Replevin is a court action that allows for property to be returned to its rightful owner pending the outcome of the decision made in court. In the simplest terms possible, it is a court action that determines the owner of a property. When replevin is used in court, the plaintiff who is seeking to have their property returned to them must generally (on court order) obtain a replevin bond. Replevin bonds are surety bonds that provide protection to the defendant of a case should the court determine that the defendant is actually entitled to the property.
What to Know When Obtaining a Replevin Bond
If you are seeking replevin in a court and are required to obtain a bond (which is a normal process in the state of Minnesota), there are several things that can help you speed the process along:
- Act quickly: bonds must be obtained before your case can move forward and your property be restored to you. The court may set a deadline for obtaining the bond. It’s important that you do not miss it.
- Gather as much information as possible: in order to expedite the underwriting and surety bond approval process, as necessary information pertaining to your case must be sent to the surety. They often ask for the initial court order for the bond or the writ of replevin.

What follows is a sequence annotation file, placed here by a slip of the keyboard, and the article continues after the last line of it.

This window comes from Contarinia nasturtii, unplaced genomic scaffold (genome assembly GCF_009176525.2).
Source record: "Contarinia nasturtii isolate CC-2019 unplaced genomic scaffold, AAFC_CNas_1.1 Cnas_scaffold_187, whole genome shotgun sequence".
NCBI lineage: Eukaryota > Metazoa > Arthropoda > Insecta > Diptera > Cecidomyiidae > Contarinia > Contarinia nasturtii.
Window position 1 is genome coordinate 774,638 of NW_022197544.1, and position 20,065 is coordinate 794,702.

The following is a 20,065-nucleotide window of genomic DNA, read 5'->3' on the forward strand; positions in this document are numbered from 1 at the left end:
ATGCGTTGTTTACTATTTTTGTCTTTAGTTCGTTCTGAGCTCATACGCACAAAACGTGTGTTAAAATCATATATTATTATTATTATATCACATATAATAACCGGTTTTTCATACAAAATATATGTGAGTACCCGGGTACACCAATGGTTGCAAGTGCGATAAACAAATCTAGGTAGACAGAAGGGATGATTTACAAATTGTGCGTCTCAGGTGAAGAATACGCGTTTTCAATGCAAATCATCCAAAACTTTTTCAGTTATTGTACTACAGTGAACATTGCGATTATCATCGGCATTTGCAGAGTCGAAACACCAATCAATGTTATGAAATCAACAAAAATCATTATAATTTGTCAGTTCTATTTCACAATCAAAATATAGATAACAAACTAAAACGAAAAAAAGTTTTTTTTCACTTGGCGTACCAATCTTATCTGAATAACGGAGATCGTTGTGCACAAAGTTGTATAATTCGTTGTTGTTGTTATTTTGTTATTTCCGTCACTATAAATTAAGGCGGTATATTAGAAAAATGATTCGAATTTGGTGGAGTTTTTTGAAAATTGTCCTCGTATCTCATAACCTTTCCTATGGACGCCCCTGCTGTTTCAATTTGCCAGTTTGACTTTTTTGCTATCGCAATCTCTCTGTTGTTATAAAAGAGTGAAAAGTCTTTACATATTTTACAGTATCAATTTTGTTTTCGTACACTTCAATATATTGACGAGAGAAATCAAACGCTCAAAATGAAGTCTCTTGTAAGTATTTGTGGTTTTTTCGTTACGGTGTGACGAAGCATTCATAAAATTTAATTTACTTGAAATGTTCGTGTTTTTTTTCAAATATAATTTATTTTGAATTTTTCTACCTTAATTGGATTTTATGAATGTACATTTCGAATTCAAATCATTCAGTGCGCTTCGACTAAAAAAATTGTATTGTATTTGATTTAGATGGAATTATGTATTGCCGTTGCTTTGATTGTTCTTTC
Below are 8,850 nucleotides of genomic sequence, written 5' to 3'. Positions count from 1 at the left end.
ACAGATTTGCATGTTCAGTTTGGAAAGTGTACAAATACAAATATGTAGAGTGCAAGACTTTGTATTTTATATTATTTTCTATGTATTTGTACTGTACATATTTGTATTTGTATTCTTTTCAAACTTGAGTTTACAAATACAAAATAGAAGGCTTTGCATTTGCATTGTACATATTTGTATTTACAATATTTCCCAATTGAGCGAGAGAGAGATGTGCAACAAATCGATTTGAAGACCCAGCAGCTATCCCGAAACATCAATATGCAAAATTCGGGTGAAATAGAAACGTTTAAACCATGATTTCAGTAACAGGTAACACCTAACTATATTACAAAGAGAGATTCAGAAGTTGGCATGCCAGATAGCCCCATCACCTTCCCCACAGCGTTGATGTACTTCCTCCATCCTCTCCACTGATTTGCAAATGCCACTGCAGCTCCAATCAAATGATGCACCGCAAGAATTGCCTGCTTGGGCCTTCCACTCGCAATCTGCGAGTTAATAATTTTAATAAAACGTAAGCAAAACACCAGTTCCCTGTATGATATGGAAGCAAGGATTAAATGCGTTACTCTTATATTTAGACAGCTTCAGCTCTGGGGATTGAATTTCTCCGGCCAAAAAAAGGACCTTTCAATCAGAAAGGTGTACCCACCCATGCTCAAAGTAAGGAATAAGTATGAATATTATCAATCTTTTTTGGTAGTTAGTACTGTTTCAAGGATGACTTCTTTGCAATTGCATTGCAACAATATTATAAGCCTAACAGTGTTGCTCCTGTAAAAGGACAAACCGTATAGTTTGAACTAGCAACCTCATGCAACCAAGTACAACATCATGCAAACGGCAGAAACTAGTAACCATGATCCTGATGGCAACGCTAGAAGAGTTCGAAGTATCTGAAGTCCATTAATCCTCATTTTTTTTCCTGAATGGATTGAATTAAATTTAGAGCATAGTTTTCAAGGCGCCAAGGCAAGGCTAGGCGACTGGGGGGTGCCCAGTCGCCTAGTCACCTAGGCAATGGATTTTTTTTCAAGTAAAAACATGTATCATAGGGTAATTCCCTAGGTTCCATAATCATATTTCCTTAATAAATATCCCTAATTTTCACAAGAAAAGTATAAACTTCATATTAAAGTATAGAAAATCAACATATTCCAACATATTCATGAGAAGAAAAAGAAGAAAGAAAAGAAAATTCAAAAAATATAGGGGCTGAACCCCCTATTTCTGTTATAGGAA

- Only work with approved sureties: there are many sureties in the U.S., but not all of them are approved by the courts. These approved sureties are the safer option and are guaranteed to provide bonds that will be accepted by the court. Ask your surety agents which courts their bonds are accepted by.
- Credit checks: be prepared to provide all information required to perform a credit check, as the surety will most likely perform one.
The Court will Generally Set the Bond Amount
There is no set amount for replevin bonds and the cost for obtaining them can not only vary from state to state, but from case to case. The court will generally set an amount for the replevin bond, and you will be required to pay a percentage based on that number. Your personal credit can also change the cost of the bond.
Disclaimer: this is for informational purposes only and is not intended to be legal advice. If you need legal counsel, please contact an attorney directly.